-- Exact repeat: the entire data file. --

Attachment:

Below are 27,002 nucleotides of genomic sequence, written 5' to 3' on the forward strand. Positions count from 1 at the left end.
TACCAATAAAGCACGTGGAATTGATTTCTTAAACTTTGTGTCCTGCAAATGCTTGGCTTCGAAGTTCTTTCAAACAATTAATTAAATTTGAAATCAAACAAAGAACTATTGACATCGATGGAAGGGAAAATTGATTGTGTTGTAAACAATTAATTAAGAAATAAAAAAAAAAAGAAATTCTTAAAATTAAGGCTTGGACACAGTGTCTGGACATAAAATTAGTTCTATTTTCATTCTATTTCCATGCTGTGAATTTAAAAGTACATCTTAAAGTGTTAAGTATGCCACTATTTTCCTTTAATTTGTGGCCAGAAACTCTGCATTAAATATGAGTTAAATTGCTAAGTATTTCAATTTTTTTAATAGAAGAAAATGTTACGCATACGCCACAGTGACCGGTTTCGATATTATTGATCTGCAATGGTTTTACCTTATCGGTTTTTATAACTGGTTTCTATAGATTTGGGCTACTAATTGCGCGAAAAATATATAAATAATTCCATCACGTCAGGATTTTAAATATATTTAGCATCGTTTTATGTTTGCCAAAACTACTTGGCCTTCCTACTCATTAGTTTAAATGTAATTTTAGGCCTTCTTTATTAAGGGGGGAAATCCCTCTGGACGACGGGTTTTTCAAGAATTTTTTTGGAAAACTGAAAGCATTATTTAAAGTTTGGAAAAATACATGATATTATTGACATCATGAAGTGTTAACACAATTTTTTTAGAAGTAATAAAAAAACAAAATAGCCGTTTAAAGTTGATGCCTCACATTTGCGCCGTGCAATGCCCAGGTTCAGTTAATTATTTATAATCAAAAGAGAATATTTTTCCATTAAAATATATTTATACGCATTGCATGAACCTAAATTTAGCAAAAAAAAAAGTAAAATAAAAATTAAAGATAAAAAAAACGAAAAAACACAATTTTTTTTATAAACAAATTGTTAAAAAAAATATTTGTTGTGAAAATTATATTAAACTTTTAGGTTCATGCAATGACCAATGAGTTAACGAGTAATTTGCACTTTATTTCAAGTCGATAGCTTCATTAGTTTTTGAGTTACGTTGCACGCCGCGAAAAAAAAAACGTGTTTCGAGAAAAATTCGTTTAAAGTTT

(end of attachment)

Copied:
Below are 27,002 nucleotides of genomic sequence, written 5' to 3' on the forward strand. Positions count from 1 at the left end.
TACCAATAAAGCACGTGGAATTGATTTCTTAAACTTTGTGTCCTGCAAATGCTTGGCTTCGAAGTTCTTTCAAACAATTAATTAAATTTGAAATCAAACAAAGAACTATTGACATCGATGGAAGGGAAAATTGATTGTGTTGTAAACAATTAATTAAGAAATAAAAAAAAAAAGAAATTCTTAAAATTAAGGCTTGGACACAGTGTCTGGACATAAAATTAGTTCTATTTTCATTCTATTTCCATGCTGTGAATTTAAAAGTACATCTTAAAGTGTTAAGTATGCCACTATTTTCCTTTAATTTGTGGCCAGAAACTCTGCATTAAATATGAGTTAAATTGCTAAGTATTTCAATTTTTTTAATAGAAGAAAATGTTACGCATACGCCACAGTGACCGGTTTCGATATTATTGATCTGCAATGGTTTTACCTTATCGGTTTTTATAACTGGTTTCTATAGATTTGGGCTACTAATTGCGCGAAAAATATATAAATAATTCCATCACGTCAGGATTTTAAATATATTTAGCATCGTTTTATGTTTGCCAAAACTACTTGGCCTTCCTACTCATTAGTTTAAATGTAATTTTAGGCCTTCTTTATTAAGGGGGGAAATCCCTCTGGACGACGGGTTTTTCAAGAATTTTTTTGGAAAACTGAAAGCATTATTTAAAGTTTGGAAAAATACATGATATTATTGACATCATGAAGTGTTAACACAATTTTTTTAGAAGTAATAAAAAAACAAAATAGCCGTTTAAAGTTGATGCCTCACATTTGCGCCGTGCAATGCCCAGGTTCAGTTAATTATTTATAATCAAAAGAGAATATTTTTCCATTAAAATATATTTATACGCATTGCATGAACCTAAATTTAGCAAAAAAAAAAGTAAAATAAAAATTAAAGATAAAAAAAACGAAAAAACACAATTTTTTTTATAAACAAATTGTTAAAAAAAATATTTGTTGTGAAAATTATATTAAACTTTTAGGTTCATGCAATGACCAATGAGTTAACGAGTAATTTGCACTTTATTTCAAGTCGATAGCTTCATTAGTTTTTGAGTTACGTTGCACGCCGCGAAAAAAAAAACGTGTTTCGAGAAAAATTCGTTTAAAGTTT